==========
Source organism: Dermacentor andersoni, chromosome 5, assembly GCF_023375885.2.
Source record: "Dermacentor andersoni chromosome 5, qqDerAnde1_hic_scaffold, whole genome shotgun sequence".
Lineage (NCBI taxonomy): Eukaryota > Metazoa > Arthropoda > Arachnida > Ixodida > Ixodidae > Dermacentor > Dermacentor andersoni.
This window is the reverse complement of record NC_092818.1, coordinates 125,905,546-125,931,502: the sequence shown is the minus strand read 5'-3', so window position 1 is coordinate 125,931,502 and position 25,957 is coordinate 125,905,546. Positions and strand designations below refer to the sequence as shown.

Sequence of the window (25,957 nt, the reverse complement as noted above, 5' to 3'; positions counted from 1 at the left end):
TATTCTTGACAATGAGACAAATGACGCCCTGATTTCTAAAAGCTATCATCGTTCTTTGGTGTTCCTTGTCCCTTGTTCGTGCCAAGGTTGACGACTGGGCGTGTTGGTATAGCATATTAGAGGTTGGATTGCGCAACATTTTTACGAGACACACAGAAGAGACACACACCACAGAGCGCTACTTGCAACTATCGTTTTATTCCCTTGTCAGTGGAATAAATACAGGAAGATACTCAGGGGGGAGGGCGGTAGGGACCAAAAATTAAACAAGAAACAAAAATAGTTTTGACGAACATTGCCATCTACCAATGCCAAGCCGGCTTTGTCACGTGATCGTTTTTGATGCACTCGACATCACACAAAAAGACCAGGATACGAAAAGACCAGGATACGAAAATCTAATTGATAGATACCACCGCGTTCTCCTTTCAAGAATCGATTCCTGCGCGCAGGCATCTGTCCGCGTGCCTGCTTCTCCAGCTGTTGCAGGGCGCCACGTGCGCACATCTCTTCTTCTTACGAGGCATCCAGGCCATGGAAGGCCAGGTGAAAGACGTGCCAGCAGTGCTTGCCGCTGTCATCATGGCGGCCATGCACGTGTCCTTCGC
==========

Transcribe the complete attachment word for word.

Source organism: Dermacentor andersoni, chromosome 5, assembly GCF_023375885.2.
Source record: "Dermacentor andersoni chromosome 5, qqDerAnde1_hic_scaffold, whole genome shotgun sequence".
Lineage (NCBI taxonomy): Eukaryota > Metazoa > Arthropoda > Arachnida > Ixodida > Ixodidae > Dermacentor > Dermacentor andersoni.
This window is the reverse complement of record NC_092818.1, coordinates 125,905,546-125,931,502: the sequence shown is the minus strand read 5'-3', so window position 1 is coordinate 125,931,502 and position 25,957 is coordinate 125,905,546. Positions and strand designations below refer to the sequence as shown.

Sequence of the window (25,957 nt, the reverse complement as noted above, 5' to 3'; positions counted from 1 at the left end):
TATTCTTGACAATGAGACAAATGACGCCCTGATTTCTAAAAGCTATCATCGTTCTTTGGTGTTCCTTGTCCCTTGTTCGTGCCAAGGTTGACGACTGGGCGTGTTGGTATAGCATATTAGAGGTTGGATTGCGCAACATTTTTACGAGACACACAGAAGAGACACACACCACAGAGCGCTACTTGCAACTATCGTTTTATTCCCTTGTCAGTGGAATAAATACAGGAAGATACTCAGGGGGGAGGGCGGTAGGGACCAAAAATTAAACAAGAAACAAAAATAGTTTTGACGAACATTGCCATCTACCAATGCCAAGCCGGCTTTGTCACGTGATCGTTTTTGATGCACTCGACATCACACAAAAAGACCAGGATACGAAAAGACCAGGATACGAAAATCTAATTGATAGATACCACCGCGTTCTCCTTTCAAGAATCGATTCCTGCGCGCAGGCATCTGTCCGCGTGCCTGCTTCTCCAGCTGTTGCAGGGCGCCACGTGCGCACATCTCTTCTTCTTACGAGGCATCCAGGCCATGGAAGGCCAGGTGAAAGACGTGCCAGCAGTGCTTGCCGCTGTCATCATGGCGGCCATGCACGTGTCCTTCGC